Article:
To some extent yes, now I feel accepted. But worth and value based on the opinion of others isn’t self-worth. And self-worth can’t be derived from sexual orientation. So where does self-worth come from?

I am certainly proud for achieving what I have DESPITE my adversity.

But does ‘being gay’ automatically make me accomplished?

Perhaps, if I personally helped drive policy change, fought for equal rights or contributed to the enriching of queer culture, then yes.

But for most of the gay community, there is the belief, and the hope, that by coming out, finding acceptance, and being celebrated in public is what finally gives you a sense of personal value and self-worth. And maybe it does for a bit. But how long does that feeling really last? How real is it? When the parade ends and its time to go home, when the glitter comes off, how do you really feel? Do you feel worthy?

If ‘self-worth’ is so easy to acquire and maintain, then why are there still such high rates of addiction, mental illness and suicide in the lgbtq+ community?

If we are so proud to be part of this ‘community’, then why do many of us still feel the need to suffer alone?

If we are so proud to be part of this ‘community’, then why do many of us still feel the need to suffer alone?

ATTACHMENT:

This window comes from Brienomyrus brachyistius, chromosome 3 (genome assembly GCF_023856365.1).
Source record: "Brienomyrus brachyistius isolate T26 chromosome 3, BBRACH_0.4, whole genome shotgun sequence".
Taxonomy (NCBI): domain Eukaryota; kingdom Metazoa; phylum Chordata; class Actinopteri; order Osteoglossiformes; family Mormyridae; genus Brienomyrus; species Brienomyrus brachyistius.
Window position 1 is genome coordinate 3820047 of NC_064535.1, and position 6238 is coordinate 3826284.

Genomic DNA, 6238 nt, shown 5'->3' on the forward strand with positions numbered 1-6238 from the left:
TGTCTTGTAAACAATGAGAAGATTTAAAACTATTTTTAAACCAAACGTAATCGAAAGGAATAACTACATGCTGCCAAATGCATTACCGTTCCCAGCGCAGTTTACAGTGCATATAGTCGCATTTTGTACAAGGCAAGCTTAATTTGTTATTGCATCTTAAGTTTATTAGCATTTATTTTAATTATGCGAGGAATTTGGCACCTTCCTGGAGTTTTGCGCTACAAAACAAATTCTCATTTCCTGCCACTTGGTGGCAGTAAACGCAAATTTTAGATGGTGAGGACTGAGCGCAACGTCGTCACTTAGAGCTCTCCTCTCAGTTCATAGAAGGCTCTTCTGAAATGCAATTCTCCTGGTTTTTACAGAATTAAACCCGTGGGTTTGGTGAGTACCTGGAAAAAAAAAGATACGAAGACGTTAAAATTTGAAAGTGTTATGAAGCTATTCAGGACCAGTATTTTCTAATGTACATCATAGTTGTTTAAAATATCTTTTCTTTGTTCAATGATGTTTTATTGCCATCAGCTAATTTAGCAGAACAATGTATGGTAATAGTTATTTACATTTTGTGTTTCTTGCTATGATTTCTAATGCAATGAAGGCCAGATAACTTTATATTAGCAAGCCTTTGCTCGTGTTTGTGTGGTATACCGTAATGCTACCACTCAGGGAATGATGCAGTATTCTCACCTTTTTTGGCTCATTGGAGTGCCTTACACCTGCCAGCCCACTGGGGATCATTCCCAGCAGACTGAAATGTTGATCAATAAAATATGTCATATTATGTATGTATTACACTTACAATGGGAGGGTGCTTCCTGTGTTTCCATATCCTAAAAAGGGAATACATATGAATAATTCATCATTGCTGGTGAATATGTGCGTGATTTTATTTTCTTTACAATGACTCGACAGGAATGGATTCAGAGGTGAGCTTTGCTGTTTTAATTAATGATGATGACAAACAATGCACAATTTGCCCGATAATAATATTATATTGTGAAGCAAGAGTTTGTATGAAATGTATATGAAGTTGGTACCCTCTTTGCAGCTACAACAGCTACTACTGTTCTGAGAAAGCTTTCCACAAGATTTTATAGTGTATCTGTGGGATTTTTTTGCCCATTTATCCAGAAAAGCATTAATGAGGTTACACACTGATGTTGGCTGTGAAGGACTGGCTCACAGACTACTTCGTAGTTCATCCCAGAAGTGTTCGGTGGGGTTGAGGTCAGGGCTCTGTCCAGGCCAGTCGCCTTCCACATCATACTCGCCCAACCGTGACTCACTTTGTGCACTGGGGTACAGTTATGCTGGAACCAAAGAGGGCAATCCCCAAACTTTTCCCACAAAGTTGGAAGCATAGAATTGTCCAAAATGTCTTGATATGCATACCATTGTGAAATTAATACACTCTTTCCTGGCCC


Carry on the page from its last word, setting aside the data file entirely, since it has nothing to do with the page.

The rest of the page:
32% of LGBT people have felt as though life was not worth living according to the latest Stonewall report.

From the statistics, it appears that ‘pride’ (self-worth and value) is ironically exactly what’s lacking within the very community that the word is now synonymous with.

Could it be, that what many of us are actually feeling is a false sense of self-worth and achievement? And what we’re in fact feeling is merely ‘self-acceptance’ for being gay and elation for no longer having to live a lie?

As Quentin Crisp says, sexual orientation is a non-choice related personal trait, there is no actual ‘achievement’.

“I don’t think you can really be proud of being gay because it isn’t something you’ve done. You can only be proud of not being ashamed.” Quentin Crisp.

“I don’t think you can really be proud of being gay because it isn’t something you’ve done. You can only be proud of not being ashamed.” Quentin Crisp.

Could it be then, that what we think is ‘Pride’ for being ourselves… is actually more of a celebration for no longer feeling ashamed of to be gay?

Perhaps what we think is ‘Pride’ for being gay, is actually a strong attachment to the feeling of finally ‘belonging’ to a community?